Montana Livestock Loss Board gets $170,000 grant for wolf projects, damage claims
September 13, 2013
The Montana Livestock Loss Board has received a $170,000 grant from the U.S. Fish & Wildlife Service (USF&WS) to fund non-lethal projects to reduce wolf-livestock conflicts and help pay verified wolf damage claims.
"This grant will help ensure that our state is effectively managing wolves through science-based management while reimbursing livestock producers for losses," said Governor Steve Bullock. "It also enables the Livestock Loss Board to fulfill its mission by addressing mitigation."
George Edwards, program manager for the LLB, received confirmation of the grant last week.
"It's good news for the program, and really good news for livestock producers who are struggling with the realities of having wolves back on the landscape," Edwards said.
The funding comes from the USF&WS's Wolf Livestock Demonstration Project Grant Program, and is intended to "assist livestock producers in undertaking proactive, non-lethal activities to reduce the risk of livestock loss from predation by wolves" and compensate producers for livestock losses caused by wolves.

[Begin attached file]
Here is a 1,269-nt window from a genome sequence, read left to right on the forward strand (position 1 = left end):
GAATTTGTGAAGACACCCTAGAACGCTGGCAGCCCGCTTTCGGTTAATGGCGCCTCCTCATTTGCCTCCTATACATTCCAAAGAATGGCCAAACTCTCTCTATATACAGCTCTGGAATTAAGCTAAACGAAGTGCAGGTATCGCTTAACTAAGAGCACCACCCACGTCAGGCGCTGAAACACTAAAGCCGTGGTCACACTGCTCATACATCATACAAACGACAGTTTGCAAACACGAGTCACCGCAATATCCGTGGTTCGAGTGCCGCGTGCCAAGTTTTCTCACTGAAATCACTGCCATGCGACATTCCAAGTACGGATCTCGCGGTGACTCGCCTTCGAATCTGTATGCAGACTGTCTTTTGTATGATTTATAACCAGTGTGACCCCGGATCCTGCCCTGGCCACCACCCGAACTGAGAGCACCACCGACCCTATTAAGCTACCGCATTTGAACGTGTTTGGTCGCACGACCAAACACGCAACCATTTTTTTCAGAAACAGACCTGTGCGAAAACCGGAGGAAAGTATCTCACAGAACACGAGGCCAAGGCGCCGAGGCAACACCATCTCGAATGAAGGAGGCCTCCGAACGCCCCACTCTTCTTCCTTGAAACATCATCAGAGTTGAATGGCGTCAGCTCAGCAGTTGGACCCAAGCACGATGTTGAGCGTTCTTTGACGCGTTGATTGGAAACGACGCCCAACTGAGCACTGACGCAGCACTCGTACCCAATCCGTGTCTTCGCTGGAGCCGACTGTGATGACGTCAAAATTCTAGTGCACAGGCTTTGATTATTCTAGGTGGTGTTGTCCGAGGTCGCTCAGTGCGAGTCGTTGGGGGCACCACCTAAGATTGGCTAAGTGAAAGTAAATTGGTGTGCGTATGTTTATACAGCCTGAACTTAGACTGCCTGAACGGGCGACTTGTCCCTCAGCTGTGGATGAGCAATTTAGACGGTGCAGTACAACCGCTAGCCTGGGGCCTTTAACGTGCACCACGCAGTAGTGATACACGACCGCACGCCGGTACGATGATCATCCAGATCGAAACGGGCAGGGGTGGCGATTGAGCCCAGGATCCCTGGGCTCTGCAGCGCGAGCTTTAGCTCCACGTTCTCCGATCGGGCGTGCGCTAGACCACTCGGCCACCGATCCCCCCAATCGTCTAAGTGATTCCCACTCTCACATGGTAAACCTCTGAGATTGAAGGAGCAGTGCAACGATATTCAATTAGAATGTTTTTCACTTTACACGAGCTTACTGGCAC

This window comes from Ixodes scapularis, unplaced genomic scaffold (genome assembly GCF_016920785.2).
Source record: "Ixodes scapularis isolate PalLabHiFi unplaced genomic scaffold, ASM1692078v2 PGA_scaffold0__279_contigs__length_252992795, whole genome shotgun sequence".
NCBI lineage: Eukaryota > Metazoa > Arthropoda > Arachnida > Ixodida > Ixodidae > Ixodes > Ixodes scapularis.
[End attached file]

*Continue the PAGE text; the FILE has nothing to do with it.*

Edwards said $100,000 of the funding must be spent on non-lethal management projects and will require a 50 percent cost-share.
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"We've never had money for prevention projects, so we're pretty excited," he said.
The board will develop guidelines for a prevention project grant program at its next meeting.
"It won't take us long to get a grant program up and running, and I'd anticipate a high level of interest," Edwards said.
The remainder of the grant, $70,000, will used for verified wolf damage claims.
Montana was one of 10 states and one tribal nation to receive funding from the program.
Created in 2007, the Livestock Loss Board has paid out $581,271 in verified wolf damage claims.
The board will be meeting September 6, 2013, at the Stage Stop Inn in Choteau, with a listening session from 10-11:30 a.m. and the regular meeting from 1-4 p.m. The meeting agenda is available on the Livestock Loss Board web site, and don't forget to keep up with board meeting and other related news by following the board's Facebook page.